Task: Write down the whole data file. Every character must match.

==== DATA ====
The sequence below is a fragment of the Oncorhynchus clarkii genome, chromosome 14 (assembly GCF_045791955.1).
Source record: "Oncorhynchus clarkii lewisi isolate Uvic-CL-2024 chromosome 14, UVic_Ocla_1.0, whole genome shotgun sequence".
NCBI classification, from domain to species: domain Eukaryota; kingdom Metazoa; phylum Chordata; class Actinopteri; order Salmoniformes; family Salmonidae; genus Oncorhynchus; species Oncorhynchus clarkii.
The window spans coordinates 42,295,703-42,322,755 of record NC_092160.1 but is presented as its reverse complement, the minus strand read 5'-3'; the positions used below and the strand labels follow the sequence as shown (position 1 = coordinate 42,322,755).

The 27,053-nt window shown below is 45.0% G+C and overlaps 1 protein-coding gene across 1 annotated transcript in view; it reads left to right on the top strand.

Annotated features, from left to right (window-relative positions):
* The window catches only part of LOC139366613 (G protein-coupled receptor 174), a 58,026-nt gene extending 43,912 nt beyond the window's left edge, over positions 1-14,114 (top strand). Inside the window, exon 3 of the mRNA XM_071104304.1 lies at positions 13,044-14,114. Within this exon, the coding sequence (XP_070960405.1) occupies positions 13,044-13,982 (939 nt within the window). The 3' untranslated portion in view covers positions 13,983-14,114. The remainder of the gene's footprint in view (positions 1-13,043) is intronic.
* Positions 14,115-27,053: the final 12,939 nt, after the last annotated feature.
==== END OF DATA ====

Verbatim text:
The sequence below is a fragment of the Oncorhynchus clarkii genome, chromosome 14 (assembly GCF_045791955.1).
Source record: "Oncorhynchus clarkii lewisi isolate Uvic-CL-2024 chromosome 14, UVic_Ocla_1.0, whole genome shotgun sequence".
NCBI classification, from domain to species: domain Eukaryota; kingdom Metazoa; phylum Chordata; class Actinopteri; order Salmoniformes; family Salmonidae; genus Oncorhynchus; species Oncorhynchus clarkii.
The window spans coordinates 42,295,703-42,322,755 of record NC_092160.1 but is presented as its reverse complement, the minus strand read 5'-3'; the positions used below and the strand labels follow the sequence as shown (position 1 = coordinate 42,322,755).

The 27,053-nt window shown below is 45.0% G+C and overlaps 1 protein-coding gene across 1 annotated transcript in view; it reads left to right on the top strand.

Annotated features, from left to right (window-relative positions):
* The window catches only part of LOC139366613 (G protein-coupled receptor 174), a 58,026-nt gene extending 43,912 nt beyond the window's left edge, over positions 1-14,114 (top strand). Inside the window, exon 3 of the mRNA XM_071104304.1 lies at positions 13,044-14,114. Within this exon, the coding sequence (XP_070960405.1) occupies positions 13,044-13,982 (939 nt within the window). The 3' untranslated portion in view covers positions 13,983-14,114. The remainder of the gene's footprint in view (positions 1-13,043) is intronic.
* Positions 14,115-27,053: the final 12,939 nt, after the last annotated feature.